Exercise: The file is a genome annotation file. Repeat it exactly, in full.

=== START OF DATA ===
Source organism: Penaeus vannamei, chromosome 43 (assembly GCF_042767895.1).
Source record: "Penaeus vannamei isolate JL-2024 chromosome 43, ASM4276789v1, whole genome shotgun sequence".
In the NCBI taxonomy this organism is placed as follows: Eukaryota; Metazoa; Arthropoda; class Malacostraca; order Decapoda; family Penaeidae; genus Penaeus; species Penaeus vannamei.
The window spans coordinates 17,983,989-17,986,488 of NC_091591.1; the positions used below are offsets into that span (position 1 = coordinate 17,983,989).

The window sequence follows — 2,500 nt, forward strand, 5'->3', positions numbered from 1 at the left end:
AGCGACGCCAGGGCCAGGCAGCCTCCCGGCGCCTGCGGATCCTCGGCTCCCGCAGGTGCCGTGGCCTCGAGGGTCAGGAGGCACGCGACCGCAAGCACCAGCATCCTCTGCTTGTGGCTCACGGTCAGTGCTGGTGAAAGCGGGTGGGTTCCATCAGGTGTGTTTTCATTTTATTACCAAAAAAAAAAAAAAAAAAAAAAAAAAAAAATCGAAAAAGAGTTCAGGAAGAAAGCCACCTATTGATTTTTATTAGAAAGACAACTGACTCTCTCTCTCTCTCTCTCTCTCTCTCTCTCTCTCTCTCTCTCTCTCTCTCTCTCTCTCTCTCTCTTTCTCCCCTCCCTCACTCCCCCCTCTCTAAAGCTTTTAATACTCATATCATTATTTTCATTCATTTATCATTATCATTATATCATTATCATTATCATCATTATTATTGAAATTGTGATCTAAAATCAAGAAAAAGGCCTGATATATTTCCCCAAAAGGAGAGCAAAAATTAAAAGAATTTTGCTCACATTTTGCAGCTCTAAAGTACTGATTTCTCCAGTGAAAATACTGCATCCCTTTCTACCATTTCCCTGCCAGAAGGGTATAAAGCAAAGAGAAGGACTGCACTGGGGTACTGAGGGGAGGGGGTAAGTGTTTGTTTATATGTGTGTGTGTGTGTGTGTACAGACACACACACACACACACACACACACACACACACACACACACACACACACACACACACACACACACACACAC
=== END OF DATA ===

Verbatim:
Source organism: Penaeus vannamei, chromosome 43 (assembly GCF_042767895.1).
Source record: "Penaeus vannamei isolate JL-2024 chromosome 43, ASM4276789v1, whole genome shotgun sequence".
In the NCBI taxonomy this organism is placed as follows: Eukaryota; Metazoa; Arthropoda; class Malacostraca; order Decapoda; family Penaeidae; genus Penaeus; species Penaeus vannamei.
The window spans coordinates 17,983,989-17,986,488 of NC_091591.1; the positions used below are offsets into that span (position 1 = coordinate 17,983,989).

The window sequence follows — 2,500 nt, forward strand, 5'->3', positions numbered from 1 at the left end:
AGCGACGCCAGGGCCAGGCAGCCTCCCGGCGCCTGCGGATCCTCGGCTCCCGCAGGTGCCGTGGCCTCGAGGGTCAGGAGGCACGCGACCGCAAGCACCAGCATCCTCTGCTTGTGGCTCACGGTCAGTGCTGGTGAAAGCGGGTGGGTTCCATCAGGTGTGTTTTCATTTTATTACCAAAAAAAAAAAAAAAAAAAAAAAAAAAAAATCGAAAAAGAGTTCAGGAAGAAAGCCACCTATTGATTTTTATTAGAAAGACAACTGACTCTCTCTCTCTCTCTCTCTCTCTCTCTCTCTCTCTCTCTCTCTCTCTCTCTCTCTCTCTCTCTCTTTCTCCCCTCCCTCACTCCCCCCTCTCTAAAGCTTTTAATACTCATATCATTATTTTCATTCATTTATCATTATCATTATATCATTATCATTATCATCATTATTATTGAAATTGTGATCTAAAATCAAGAAAAAGGCCTGATATATTTCCCCAAAAGGAGAGCAAAAATTAAAAGAATTTTGCTCACATTTTGCAGCTCTAAAGTACTGATTTCTCCAGTGAAAATACTGCATCCCTTTCTACCATTTCCCTGCCAGAAGGGTATAAAGCAAAGAGAAGGACTGCACTGGGGTACTGAGGGGAGGGGGTAAGTGTTTGTTTATATGTGTGTGTGTGTGTGTGTACAGACACACACACACACACACACACACACACACACACACACACACACACACACACACACACACACACACACACAC